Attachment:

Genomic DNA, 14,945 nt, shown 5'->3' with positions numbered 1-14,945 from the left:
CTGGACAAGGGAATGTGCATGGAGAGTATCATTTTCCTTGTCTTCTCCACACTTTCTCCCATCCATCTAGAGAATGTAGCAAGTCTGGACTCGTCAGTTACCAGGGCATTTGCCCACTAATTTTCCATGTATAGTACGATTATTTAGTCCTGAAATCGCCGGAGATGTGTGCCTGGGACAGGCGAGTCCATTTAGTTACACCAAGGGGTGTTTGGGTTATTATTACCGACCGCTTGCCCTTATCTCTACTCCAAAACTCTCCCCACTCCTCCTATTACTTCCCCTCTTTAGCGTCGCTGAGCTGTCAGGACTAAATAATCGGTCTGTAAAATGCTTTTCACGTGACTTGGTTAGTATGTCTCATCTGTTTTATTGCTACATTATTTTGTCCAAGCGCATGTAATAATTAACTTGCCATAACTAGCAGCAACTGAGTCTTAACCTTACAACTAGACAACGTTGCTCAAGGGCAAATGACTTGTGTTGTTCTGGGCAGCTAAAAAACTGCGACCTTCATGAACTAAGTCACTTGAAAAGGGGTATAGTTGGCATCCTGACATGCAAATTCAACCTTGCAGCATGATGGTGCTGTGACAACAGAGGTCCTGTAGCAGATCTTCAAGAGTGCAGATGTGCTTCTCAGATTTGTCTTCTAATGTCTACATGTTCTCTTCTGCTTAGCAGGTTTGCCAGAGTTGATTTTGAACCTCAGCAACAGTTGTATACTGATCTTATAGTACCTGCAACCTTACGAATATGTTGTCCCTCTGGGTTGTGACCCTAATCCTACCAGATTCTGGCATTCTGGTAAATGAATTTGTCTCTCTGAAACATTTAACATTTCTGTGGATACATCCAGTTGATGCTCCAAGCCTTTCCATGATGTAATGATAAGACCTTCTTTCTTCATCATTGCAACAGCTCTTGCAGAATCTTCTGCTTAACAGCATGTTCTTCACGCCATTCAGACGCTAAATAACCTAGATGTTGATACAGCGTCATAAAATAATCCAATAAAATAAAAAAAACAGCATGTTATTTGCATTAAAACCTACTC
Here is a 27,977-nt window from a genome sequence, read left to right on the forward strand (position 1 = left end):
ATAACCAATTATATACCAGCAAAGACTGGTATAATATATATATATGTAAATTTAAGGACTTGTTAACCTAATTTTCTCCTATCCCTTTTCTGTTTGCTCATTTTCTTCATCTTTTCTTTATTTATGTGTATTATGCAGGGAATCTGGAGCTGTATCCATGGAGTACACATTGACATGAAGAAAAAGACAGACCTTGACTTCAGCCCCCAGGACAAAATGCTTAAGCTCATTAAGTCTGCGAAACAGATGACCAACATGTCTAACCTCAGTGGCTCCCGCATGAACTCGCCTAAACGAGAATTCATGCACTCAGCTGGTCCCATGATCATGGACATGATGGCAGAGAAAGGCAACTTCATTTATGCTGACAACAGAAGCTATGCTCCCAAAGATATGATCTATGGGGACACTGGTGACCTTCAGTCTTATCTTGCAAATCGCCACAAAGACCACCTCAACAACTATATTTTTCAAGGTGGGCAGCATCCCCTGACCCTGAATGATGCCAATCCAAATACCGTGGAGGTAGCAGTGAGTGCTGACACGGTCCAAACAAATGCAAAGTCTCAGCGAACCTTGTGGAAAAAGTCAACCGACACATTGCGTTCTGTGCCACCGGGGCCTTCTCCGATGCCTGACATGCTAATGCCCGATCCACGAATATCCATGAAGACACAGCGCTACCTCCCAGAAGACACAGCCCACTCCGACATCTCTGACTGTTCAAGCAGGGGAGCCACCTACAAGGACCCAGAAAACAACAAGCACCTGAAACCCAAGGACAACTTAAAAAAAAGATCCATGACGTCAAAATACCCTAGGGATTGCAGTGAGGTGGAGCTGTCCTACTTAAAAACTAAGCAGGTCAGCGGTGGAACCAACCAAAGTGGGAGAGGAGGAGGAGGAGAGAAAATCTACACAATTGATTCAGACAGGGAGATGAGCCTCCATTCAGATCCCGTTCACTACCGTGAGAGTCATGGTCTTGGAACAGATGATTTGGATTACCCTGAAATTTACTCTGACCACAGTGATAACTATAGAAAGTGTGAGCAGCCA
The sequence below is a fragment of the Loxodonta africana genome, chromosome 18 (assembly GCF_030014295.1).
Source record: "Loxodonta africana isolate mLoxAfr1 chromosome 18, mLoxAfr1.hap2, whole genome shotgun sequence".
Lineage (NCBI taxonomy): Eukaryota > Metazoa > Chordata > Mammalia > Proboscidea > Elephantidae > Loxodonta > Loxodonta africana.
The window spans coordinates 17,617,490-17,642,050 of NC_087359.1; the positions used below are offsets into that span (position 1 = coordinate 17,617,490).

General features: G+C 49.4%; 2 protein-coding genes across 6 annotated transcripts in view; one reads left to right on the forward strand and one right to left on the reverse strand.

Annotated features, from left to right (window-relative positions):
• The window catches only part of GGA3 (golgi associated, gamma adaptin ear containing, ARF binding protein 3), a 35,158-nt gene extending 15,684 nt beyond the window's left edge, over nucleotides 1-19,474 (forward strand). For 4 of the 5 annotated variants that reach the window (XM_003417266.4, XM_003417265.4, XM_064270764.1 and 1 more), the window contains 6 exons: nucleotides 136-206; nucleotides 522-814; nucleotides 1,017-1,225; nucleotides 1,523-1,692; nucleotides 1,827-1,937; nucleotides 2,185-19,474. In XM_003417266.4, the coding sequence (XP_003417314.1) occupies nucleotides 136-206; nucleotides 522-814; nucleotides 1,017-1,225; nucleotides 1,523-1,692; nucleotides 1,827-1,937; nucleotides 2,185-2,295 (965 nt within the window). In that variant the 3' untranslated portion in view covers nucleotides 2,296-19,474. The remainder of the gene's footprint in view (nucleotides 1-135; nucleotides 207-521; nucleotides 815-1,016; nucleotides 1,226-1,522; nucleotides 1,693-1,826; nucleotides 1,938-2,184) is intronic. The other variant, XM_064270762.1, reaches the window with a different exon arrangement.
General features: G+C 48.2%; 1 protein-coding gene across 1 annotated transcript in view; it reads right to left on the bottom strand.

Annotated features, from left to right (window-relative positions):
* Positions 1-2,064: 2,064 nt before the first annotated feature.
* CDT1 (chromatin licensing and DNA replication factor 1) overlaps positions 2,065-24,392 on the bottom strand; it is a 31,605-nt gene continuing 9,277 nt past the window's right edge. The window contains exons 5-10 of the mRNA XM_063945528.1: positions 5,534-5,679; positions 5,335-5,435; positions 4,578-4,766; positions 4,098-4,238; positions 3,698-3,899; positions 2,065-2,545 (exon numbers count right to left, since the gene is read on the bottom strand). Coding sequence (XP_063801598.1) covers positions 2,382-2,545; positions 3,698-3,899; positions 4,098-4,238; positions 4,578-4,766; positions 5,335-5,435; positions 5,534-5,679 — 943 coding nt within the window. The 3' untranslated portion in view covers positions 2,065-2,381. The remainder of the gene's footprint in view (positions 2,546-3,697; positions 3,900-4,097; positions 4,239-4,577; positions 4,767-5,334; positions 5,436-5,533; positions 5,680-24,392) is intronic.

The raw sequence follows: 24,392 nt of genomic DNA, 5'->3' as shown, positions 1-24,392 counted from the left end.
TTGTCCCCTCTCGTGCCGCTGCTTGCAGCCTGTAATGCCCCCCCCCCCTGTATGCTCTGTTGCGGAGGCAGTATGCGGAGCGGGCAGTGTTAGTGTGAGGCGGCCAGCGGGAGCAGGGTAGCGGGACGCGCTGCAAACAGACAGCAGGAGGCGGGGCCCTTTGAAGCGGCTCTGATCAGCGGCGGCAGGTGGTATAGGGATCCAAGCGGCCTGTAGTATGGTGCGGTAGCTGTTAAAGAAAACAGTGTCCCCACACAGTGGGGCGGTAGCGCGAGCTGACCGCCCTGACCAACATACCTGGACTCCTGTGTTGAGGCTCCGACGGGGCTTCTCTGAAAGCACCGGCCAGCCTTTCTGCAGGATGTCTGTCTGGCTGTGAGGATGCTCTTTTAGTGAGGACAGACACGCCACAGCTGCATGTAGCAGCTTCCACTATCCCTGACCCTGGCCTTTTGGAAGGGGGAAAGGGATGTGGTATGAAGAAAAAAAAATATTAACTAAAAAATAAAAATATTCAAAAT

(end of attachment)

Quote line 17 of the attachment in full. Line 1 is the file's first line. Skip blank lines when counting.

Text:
TTGTCCCCTCTCGTGCCGCTGCTTGCAGCCTGTAATGCCCCCCCCCCCTGTATGCTCTGTTGCGGAGGCAGTATGCGGAGCGGGCAGTGTTAGTGTGAGGCGGCCAGCGGGAGCAGGGTAGCGGGACGCGCTGCAAACAGACAGCAGGAGGCGGGGCCCTTTGAAGCGGCTCTGATCAGCGGCGGCAGGTGGTATAGGGATCCAAGCGGCCTGTAGTATGGTGCGGTAGCTGTTAAAGAAAACAGTGTCCCCACACAGTGGGGCGGTAGCGCGAGCTGACCGCCCTGACCAACATACCTGGACTCCTGTGTTGAGGCTCCGACGGGGCTTCTCTGAAAGCACCGGCCAGCCTTTCTGCAGGATGTCTGTCTGGCTGTGAGGATGCTCTTTTAGTGAGGACAGACACGCCACAGCTGCATGTAGCAGCTTCCACTATCCCTGACCCTGGCCTTTTGGAAGGGGGAAAGGGATGTGGTATGAAGAAAAAAAAATATTAACTAAAAAATAAAAATATTCAAAAT